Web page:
By: Luke Jones, Published on June 20, 2017 09:46 AM, Last Update on June 20, 2017 06:48 AM
Distracted driving is one of the most alarming problems on Canadian roads. Oftentimes, drivers are told using handsfree devices can solve the problem, but recent studies show even these solutions can cause sufficient distraction. This is especially the case for drivers operating construction and contractor vehicles, according to Northbridge Insurance.
A release by the company says fleet managers should “include a policy on the use of wireless communication devices” in their safety programs.
Northbridge Insurance presents its suggestions in a blog post title Distracted Driving: Dealing with the Dangers. It adds that employers must create clear guidelines for drivers. Among these guidelines could be permission to use handheld devices only when legally parked. Also, drivers should not answer their phone when operating the vehicle, unless with a Bluetooth connected handsfree unit.
However, “there are several situations when using cell phones or devices of any sort is probably inappropriate,” Northbridge says. Drivers operating construction vehicles need full concentration at all times and should not be operating any device, even a hand-free kit.
“As of 2016, every province and territory except for Nunavut has instituted a law against using distracting devices while driving, but the specifics will differ from one region to the next,” Northbridge points out.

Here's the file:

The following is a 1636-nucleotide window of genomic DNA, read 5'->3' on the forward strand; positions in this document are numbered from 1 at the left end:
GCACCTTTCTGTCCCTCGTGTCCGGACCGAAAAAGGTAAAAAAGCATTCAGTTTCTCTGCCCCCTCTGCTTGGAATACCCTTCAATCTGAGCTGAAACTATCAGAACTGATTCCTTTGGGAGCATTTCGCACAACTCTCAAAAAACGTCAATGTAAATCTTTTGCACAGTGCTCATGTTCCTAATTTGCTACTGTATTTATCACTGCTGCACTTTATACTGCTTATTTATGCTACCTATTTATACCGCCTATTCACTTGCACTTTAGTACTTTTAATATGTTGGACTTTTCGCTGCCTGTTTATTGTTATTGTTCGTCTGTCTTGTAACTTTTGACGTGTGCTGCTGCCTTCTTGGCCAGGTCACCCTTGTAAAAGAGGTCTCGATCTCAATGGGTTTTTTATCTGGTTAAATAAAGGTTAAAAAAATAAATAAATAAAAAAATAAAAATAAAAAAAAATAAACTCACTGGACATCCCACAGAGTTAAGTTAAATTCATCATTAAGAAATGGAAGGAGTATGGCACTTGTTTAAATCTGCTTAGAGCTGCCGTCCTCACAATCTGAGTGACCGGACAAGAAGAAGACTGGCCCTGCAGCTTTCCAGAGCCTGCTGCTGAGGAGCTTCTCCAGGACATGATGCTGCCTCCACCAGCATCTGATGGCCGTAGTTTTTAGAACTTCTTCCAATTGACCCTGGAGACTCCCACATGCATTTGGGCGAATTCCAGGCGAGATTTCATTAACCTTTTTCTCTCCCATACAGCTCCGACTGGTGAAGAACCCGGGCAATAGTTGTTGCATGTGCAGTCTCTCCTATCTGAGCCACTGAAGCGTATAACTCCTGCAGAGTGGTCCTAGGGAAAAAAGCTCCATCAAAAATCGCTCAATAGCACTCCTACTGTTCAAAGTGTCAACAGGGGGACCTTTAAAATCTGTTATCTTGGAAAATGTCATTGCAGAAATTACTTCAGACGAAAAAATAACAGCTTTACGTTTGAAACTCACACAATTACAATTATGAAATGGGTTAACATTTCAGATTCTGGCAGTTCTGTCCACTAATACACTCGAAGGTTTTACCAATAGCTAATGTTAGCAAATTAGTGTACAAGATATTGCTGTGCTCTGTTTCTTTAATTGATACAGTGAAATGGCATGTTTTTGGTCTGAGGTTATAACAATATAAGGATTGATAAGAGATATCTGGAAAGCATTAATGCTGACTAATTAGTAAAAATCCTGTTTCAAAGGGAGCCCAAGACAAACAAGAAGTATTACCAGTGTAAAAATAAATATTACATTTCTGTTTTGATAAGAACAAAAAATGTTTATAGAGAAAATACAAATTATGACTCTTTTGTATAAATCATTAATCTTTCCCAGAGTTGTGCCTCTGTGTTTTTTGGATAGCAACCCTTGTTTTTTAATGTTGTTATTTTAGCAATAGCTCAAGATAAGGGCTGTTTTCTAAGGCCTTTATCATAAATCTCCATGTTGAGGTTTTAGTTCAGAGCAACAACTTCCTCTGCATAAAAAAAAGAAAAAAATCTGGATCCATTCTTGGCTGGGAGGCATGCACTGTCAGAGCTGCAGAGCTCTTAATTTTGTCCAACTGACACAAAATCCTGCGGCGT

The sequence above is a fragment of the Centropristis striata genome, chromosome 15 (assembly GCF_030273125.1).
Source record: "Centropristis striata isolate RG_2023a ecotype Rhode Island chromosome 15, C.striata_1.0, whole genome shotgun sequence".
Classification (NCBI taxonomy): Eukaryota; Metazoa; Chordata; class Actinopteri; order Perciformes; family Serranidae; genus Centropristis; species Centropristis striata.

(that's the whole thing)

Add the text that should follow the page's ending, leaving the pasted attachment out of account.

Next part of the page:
In Ontario, Bill 31, the Making Ontario’s Roads Safer Act, was passed in 2015 and changed the maximum fine for distracted driving to $1,000, doubling the previous charge. The minimum fine was also enhanced from $60 to $300.
“The Ontario Provincial Police cite distracted driving as a causal factor in between 30% and 50% of traffic collisions in Ontario,” said Vic Fedeli, Progressive Conservative finance critic and MPP for Nipissing, at a federal meeting in March.
“It is currently illegal for drivers to talk, type, text, dial or email using hand-held cellphones and other devices,” Fedeli added. “It’s also illegal for drivers to look at display screens such as laptops, MP3 players or DVD players that are unrelated to driving.”